New San Diego Project May Make Your Wait Times at Red Lights Shorter
The city of San Diego is embarking on a new endeavor to repair and improve intersection light sensors, which could help ease traffic congestion throughout the city.
More specifically, San Diego officials are launching a campaign to fix many in-ground magnetic loops malfunctioning or no longer working correctly, the La Jolla Light reported.
These loops are responsible for detecting vehicles at an intersection and relaying that information to computers that change red lights to green.
According to estimates, about 10,000 of the city’s 30,000 in-ground magnetic loops need repairs because they’ve worn out or have been damaged by construction, potholes, and storms.
Additionally, the update plans could include placing loops farther away from an intersection so that it can detect cars that have started to line up during traffic hours.
Malfunctioning or broken loops can lead to worse traffic congestion. For example, drivers could spend longer periods waiting at red lights because of a faulty loop — even if no other cars are currently on the road.
“When they’re not broken, they are typically 100 percent reliable,” said Jorge Riveros, San Diego’s transportation director. “If a loop doesn’t work, it throws the timing off at an intersection.”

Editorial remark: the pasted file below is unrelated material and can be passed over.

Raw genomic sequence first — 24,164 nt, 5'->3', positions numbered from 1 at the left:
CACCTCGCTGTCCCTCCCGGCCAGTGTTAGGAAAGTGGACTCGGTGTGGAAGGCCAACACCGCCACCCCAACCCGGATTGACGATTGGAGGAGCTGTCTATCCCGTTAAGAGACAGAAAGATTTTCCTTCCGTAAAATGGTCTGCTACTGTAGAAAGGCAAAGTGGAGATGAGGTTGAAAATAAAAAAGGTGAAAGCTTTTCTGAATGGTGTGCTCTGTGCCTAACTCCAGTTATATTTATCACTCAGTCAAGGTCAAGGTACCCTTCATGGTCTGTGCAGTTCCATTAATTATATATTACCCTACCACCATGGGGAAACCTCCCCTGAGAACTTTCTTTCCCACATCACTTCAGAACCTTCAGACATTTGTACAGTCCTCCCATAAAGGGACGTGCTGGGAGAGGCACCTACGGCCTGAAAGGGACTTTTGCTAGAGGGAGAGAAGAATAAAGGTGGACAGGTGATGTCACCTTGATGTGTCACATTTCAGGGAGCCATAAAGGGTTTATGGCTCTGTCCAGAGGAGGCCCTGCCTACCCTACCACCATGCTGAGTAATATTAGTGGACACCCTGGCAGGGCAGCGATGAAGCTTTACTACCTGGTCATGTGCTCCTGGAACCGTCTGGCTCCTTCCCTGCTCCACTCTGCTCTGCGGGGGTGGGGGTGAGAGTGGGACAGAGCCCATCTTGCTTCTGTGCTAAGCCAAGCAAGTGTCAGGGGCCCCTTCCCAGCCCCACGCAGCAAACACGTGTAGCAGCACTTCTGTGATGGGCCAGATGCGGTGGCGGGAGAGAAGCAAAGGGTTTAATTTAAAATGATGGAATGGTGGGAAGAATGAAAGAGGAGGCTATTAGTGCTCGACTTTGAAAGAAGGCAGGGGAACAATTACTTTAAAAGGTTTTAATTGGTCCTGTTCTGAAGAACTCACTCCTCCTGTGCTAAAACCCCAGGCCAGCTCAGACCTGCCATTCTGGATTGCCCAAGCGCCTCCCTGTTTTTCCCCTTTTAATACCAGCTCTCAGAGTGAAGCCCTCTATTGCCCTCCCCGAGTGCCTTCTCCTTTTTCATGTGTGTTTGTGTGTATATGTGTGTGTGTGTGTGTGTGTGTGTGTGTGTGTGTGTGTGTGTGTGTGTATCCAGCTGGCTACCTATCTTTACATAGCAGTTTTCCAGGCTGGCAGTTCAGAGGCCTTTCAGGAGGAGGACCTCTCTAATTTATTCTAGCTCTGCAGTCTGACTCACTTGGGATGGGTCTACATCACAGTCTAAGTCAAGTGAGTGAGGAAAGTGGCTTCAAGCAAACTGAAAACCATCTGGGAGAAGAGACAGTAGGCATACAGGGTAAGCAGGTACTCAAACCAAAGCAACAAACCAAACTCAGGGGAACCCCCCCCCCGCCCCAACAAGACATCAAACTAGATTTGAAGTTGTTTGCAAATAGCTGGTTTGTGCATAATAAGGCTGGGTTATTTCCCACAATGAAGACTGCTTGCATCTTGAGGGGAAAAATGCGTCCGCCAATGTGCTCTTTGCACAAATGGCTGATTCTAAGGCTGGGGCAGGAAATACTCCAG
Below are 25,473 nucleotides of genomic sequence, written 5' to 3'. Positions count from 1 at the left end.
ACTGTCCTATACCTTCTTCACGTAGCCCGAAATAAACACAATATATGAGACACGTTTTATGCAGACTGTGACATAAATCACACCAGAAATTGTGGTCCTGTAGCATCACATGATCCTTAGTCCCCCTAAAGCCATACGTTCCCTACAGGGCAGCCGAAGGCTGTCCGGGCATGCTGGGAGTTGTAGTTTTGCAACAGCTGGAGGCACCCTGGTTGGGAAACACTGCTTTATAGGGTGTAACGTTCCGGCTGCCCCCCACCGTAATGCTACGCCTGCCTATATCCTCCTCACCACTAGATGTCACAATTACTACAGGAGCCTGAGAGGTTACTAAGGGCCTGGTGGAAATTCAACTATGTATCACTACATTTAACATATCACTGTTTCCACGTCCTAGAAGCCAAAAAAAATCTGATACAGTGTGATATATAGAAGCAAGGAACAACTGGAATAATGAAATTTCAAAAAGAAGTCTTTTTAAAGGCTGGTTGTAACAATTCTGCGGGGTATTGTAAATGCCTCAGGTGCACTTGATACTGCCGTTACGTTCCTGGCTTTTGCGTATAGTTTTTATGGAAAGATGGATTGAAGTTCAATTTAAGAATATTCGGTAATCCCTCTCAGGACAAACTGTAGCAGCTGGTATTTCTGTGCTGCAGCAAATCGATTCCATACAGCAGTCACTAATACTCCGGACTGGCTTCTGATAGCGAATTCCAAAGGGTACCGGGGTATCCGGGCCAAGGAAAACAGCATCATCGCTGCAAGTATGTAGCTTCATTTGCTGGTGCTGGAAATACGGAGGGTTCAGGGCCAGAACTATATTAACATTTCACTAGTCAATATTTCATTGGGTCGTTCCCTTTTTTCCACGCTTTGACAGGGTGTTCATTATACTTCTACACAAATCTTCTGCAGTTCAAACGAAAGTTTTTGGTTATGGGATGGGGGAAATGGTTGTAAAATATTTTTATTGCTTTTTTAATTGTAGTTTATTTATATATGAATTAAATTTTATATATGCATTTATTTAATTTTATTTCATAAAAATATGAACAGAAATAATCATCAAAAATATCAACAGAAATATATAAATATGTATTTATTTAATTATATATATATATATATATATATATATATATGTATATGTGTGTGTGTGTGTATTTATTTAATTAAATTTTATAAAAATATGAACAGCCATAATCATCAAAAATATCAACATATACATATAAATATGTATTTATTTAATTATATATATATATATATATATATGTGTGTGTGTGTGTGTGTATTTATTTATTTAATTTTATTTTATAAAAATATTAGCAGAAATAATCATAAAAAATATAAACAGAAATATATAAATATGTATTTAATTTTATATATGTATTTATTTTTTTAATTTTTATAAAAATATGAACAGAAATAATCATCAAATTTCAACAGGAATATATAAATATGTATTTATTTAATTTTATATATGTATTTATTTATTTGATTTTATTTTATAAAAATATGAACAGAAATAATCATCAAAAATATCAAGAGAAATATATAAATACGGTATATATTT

Currently, the city only fixes loops when complaints start rolling in. Going forward, city officials may take a more proactive approach to fix loops — sending teams out to figure out whether they’re working or not.
The city could also add more crews, since current estimates indicate that personnel can fix about 250 broken loops a year. At that time, it would take 40 years to repair 10,000 loops.
Loops are a technology that dates back to the 1960s. They’re easy to fix because they’re not very advanced. Riveros said that they’re “basically just a wire or magnet that goes under the ground … and works like a metal detector.”
Riveros said he plans to talk to city officials and figure out the best way forward for less congested San Diego streets.
About the author: Mike Peterson is a freelance journalist and writer based in North San Diego County. He’s written and worked for a number of local media outlets, including the San Diego Union-Tribune, the North Coast Current, and the Oceanside Blade.